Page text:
Whenever one pays more than, say, ten francs for a dish of meat in Paris, one may be certain that it has been fingered in this manner. In very cheap restaurants it is different; there, the same trouble is not taken over the food, and it is just forked out of the pan and flung on to a plate, without handling.
Roughly speaking, the more one pays for food, the more sweat and spittle one is obliged to eat with it.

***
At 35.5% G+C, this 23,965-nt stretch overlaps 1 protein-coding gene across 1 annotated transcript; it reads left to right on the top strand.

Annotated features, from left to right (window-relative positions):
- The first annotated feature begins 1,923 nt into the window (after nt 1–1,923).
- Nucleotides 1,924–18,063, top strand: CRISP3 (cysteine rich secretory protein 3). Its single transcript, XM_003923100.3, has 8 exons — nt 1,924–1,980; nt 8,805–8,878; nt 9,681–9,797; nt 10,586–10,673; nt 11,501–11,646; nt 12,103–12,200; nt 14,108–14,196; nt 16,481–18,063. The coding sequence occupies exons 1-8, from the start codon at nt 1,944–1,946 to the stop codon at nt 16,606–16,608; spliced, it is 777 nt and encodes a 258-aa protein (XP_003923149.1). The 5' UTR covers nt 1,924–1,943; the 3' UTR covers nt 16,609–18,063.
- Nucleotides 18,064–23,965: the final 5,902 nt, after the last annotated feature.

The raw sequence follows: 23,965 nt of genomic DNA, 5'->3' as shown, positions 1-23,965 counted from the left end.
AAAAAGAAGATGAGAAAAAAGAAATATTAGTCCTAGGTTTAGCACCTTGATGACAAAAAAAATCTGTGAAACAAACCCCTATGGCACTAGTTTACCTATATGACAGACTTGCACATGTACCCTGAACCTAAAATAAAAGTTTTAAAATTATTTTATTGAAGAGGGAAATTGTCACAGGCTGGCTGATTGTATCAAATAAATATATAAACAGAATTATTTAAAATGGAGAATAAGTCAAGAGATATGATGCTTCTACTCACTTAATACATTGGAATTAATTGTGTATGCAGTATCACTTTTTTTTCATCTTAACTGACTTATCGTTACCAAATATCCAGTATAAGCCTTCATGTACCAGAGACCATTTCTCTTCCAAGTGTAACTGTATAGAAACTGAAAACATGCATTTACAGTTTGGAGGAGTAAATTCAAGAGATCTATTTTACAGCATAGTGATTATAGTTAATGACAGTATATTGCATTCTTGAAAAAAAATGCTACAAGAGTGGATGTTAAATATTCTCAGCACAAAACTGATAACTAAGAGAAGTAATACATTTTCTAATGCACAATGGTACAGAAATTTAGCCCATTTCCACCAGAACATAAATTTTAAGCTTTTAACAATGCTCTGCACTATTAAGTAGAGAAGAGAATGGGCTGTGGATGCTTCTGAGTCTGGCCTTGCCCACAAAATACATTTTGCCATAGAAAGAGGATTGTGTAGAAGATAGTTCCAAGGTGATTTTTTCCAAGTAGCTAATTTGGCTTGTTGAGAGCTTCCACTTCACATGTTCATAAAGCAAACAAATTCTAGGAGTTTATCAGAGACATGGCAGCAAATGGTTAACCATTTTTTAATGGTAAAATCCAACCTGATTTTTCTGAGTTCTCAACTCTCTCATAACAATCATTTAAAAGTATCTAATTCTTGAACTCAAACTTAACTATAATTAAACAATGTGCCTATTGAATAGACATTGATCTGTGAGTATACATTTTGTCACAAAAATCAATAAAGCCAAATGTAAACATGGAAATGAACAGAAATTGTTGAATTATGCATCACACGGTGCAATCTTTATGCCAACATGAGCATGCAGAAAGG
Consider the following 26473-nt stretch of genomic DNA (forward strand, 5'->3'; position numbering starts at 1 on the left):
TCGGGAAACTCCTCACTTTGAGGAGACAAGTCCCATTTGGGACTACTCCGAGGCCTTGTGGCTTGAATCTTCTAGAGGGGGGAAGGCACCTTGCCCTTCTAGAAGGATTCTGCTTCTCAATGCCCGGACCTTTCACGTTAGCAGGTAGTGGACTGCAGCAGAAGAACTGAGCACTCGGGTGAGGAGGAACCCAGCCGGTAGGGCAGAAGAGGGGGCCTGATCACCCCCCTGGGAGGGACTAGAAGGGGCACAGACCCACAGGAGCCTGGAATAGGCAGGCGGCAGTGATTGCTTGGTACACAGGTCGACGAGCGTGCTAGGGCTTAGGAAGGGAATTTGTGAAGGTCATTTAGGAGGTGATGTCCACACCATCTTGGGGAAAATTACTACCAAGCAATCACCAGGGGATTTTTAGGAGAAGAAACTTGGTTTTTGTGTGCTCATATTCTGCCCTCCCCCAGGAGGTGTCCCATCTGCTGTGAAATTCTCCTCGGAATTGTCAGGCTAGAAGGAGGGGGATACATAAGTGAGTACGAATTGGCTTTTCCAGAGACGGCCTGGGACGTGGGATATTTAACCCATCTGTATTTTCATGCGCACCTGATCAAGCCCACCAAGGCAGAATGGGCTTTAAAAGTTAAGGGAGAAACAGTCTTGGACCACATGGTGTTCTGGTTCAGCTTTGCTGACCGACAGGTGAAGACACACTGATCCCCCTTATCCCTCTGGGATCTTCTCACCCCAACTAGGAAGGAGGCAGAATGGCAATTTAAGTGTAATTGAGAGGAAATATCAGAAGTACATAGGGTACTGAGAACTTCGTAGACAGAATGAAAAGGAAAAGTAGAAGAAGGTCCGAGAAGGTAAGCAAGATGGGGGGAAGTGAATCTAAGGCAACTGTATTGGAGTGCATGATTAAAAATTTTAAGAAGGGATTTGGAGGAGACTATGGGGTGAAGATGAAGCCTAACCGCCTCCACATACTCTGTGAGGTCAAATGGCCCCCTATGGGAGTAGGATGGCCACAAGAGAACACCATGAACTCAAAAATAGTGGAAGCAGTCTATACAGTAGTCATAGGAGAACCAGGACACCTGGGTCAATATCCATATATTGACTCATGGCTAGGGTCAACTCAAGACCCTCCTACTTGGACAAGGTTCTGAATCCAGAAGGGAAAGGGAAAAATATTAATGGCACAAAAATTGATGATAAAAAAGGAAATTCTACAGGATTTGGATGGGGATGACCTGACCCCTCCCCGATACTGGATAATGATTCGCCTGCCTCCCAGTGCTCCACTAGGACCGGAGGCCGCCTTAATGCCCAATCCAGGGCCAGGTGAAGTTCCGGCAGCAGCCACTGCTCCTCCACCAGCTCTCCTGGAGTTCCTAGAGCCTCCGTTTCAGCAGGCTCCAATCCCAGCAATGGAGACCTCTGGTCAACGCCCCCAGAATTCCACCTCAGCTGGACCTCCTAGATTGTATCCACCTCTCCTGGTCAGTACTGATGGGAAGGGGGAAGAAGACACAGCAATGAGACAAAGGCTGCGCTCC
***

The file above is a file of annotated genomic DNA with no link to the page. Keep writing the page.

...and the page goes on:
Dirtiness is inherent in hotels and restaurants, because sound food is sacrificed to punctuality and smartness. The hotel employee is too busy getting food ready to remember that it is meant to be eaten. A meal is simply ‘UNE COMMANDE‘ to him, just as a man dying of cancer is simply ‘a case’ to the doctor. A customer orders, for example, a piece of toast. Somebody, pressed with work in a cellar deep underground, has to prepare it. How can he stop and say to himself, ‘This toast is to be eaten –I must make it eatable’? All he knows is that it must look right and must be ready in three minutes. Some large drops of sweat fall from his forehead on to the toast. Why should he worry? Presently the toast falls among the filthy sawdust on the floor. Why trouble to make a new piece? It is much quicker to wipe the sawdust off. On the way upstairs the toast falls again, butter side down. Another wipe is all it needs. And so with everything. The only food at the Hotel X which was ever prepared cleanly was the staff’s, and the PATRON’S. The maxim, repeated by everyone, was: ‘Look out for the PATRON, and as for the clients, S’EN FOUT PAS MAL!‘ Everywhere in the service quarters dirt festered –a secret vein of dirt, running through the great garish hotel like the intestines through a man’s body.